The opportunity cost of not writing

by Suw on May 3, 2023

If in doubt, always take the strange-looking baked goods.

What are we sacrificing when we decide to do something else instead of write?

When we talk about “opportunity” in relation to writing, it’s often in the context of all the opportunities that exist for writers now. It’s so much easier to find literary agents to submit to these days, and so much easier to submit. There are competitions for every kind of writing imaginable, and it’s easier than ever to self-publish or make your own short film. And if that doesn’t float your boat, you can serialise via a newsletter or develop your own narrative podcast.

The opportunities are truly endless.

And yet, it’s still so easy to fall into the rhythm of not writing, of promising yourself that you will start next week, which rapidly becomes next month, next year. Before you know it, there’s more life behind you than in front and you’re regretting not getting your act together years, if not decades, ago. (And yet again, by “you” I obviously mean “me”.)

Although this creative lethargy may have many root causes, they are all exacerbated by the fact that we never talk about the opportunity cost of not writing. That means we never put our choice to not write into a broader context that could completely change our perspective and, perhaps, help us tackle our writer’s block head-on.

When two conflicting opportunities come along, we have to choose between them: Do we pursue this opportunity or that? Our choice is brought into focus as we consider which one is likely to benefit us the most. We weigh up the pros and cons, we think about our long term goals (whether rational or instinctual), we think about our emotional needs and how much we would enjoy or not enjoy each option. Then we make a choice.

Perhaps without knowing it, we have weighed up opportunity costs: What will we lose out on if we choose Option A over Option B?

We humans are keenly attuned to loss, much more so than gain. If someone gives us a coffee mug, we’re all, “Cool. Another mug. Whatevs.” But if someone wants to take that mug away, suddenly it is our mug, we like that mug, we don’t want to give our mug up. Even if we have a cupboard full of the damn things.

When we weigh up opportunities, we think hard about what we will lose out on, because our brains are focused on minimising loss.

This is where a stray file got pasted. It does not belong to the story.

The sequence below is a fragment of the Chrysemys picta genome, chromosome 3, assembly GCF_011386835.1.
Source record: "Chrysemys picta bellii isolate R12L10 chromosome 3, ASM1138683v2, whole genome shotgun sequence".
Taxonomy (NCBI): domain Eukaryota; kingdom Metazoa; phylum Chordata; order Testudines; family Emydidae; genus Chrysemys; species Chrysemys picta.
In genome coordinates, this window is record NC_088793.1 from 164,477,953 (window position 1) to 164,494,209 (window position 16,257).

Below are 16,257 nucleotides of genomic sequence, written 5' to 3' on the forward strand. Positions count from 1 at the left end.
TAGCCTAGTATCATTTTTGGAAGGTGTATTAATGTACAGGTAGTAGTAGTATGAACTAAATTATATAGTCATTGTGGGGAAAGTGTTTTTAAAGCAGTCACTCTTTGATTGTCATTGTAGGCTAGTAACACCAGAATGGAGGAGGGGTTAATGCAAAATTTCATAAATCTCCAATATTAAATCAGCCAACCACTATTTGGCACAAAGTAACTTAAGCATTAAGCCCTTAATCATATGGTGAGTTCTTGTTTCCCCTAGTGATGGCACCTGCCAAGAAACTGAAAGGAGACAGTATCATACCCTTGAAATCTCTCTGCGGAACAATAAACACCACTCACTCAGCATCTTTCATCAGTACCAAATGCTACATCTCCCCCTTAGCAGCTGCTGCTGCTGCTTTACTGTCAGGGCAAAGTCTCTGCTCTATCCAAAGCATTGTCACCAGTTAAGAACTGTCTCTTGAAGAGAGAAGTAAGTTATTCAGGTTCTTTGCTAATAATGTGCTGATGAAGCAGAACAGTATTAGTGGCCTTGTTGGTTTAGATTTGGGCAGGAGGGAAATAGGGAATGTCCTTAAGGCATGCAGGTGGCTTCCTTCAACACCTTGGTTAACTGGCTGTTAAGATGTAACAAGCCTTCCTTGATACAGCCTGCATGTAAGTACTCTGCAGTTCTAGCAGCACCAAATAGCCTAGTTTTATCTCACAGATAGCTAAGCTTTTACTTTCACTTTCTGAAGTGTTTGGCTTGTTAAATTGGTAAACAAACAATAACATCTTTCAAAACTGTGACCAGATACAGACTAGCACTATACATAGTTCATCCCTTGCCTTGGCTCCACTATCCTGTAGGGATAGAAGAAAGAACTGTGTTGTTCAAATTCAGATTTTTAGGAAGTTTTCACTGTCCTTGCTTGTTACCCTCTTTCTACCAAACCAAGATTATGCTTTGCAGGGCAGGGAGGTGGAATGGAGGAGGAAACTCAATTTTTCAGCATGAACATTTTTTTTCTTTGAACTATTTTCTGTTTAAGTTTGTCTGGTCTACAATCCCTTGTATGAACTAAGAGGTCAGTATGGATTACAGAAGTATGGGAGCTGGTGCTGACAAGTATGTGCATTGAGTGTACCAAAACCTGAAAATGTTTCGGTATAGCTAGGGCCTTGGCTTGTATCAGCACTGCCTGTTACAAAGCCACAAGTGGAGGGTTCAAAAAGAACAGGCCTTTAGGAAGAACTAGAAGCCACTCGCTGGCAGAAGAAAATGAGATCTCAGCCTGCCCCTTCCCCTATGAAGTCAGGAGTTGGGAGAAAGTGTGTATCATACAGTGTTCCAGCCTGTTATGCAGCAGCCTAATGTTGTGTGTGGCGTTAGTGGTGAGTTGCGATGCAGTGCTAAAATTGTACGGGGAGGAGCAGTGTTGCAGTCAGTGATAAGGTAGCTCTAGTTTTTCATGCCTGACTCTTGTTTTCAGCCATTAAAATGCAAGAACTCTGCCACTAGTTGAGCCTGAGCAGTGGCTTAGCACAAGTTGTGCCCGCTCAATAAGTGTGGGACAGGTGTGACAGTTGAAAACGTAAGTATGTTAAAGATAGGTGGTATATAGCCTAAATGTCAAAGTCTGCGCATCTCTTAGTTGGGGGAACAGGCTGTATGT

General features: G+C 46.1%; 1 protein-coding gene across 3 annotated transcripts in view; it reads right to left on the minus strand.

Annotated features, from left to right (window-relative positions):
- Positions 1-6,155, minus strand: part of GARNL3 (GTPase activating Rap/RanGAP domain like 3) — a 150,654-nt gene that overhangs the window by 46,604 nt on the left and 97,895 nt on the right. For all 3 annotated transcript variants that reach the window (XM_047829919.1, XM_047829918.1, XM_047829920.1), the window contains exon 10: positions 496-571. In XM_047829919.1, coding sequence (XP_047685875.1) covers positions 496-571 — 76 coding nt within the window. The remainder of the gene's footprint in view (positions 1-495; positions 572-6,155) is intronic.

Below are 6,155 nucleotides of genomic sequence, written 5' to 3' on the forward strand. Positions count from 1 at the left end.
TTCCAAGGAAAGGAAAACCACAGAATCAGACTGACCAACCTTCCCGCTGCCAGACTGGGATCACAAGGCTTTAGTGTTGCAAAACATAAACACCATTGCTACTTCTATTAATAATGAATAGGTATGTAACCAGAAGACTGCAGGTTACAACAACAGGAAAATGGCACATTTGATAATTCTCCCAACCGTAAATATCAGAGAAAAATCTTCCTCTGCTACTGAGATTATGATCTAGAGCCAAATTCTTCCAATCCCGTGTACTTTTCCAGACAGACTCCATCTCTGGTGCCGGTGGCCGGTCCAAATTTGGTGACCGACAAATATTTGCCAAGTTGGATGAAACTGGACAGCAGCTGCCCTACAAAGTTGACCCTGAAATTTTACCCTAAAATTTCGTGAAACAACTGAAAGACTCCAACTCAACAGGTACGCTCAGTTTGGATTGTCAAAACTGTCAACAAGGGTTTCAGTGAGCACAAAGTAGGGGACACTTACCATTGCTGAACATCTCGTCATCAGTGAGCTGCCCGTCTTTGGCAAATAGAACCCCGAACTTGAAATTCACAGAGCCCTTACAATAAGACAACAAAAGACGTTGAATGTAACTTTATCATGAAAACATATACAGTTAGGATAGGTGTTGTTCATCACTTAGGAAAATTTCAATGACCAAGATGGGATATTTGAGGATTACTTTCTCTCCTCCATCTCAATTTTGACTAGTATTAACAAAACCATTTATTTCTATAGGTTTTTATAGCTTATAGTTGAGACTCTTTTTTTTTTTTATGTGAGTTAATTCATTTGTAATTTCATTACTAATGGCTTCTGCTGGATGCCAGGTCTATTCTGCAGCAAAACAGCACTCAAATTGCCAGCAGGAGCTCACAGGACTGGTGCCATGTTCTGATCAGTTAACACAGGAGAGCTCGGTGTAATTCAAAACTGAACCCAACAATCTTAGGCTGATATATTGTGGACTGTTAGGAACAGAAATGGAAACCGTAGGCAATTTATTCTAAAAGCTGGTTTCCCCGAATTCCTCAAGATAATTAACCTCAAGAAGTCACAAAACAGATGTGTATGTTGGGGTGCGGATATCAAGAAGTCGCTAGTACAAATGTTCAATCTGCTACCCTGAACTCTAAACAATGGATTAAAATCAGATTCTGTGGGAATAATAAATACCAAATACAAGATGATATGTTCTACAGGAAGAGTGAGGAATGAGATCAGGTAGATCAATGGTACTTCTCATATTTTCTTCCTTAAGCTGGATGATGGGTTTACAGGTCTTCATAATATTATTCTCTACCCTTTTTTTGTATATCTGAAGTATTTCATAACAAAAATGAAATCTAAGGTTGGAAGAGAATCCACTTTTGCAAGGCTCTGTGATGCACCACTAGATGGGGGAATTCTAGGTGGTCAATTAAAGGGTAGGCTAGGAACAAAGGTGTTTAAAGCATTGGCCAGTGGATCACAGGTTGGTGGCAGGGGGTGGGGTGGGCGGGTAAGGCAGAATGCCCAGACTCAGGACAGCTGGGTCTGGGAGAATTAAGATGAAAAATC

But when we have to choose between two things that are not explicit opportunities, such as writing and watching TV, we don’t give it all that much thought, because neither option has any emotional weight. It doesn’t feel like it matters, which makes it easier to go with the option that gives us a bigger short-term reward.

This is a mistake. This is how 20 years can pass in the blink of an eye, leaving you wondering how much writing you can cram in to the rest of your too-short life and kicking yourself for not starting sooner.

Regrets exist to teach us about what we need to do better in future. But the very best regrets are the ones we avoid because we thought harder about how Future Us would respond to the decisions made by Present Us. And part of that thinking harder process is to be more honest and more intentional about the small decisions we make and to examine closely the opportunity costs inherent in each one.

So let’s say that your choice this evening is to watch TV or spend some time writing. Watching TV is easy. Writing is hard. But what will Future You be most grateful for? I doubt Future You will even remember a specific evening on the couch, but if you spend half an hour writing and you make progress on your current project, Future You will have less work to do, fewer lessons to learn, and be closer to the finishing line.

Put another way, the opportunity cost of choosing to watch TV instead of writing is high: Because you watched TV, you couldn’t spend time writing, which pushes back the day that your work will be ready to submit to an agent, magazine or production company, etc, thus pushing back the moment you’ll start earning money from that work. It also pushes back the point at which you reach a higher level of professional competence, because that only comes through writing lots and learning from the experience.

The future is neither assured nor infinite. Viewing our behaviour now through the lens of opportunity costs – what we’re giving up every time we make a decision not to write – can help us find the focus we need to sit down and get on with it.

So the next time you’re vacillating and wondering whether you feel up to writing, ask yourself, “What would Future Me be most grateful for?” I bet the answer is, “Investing time in my writing”.

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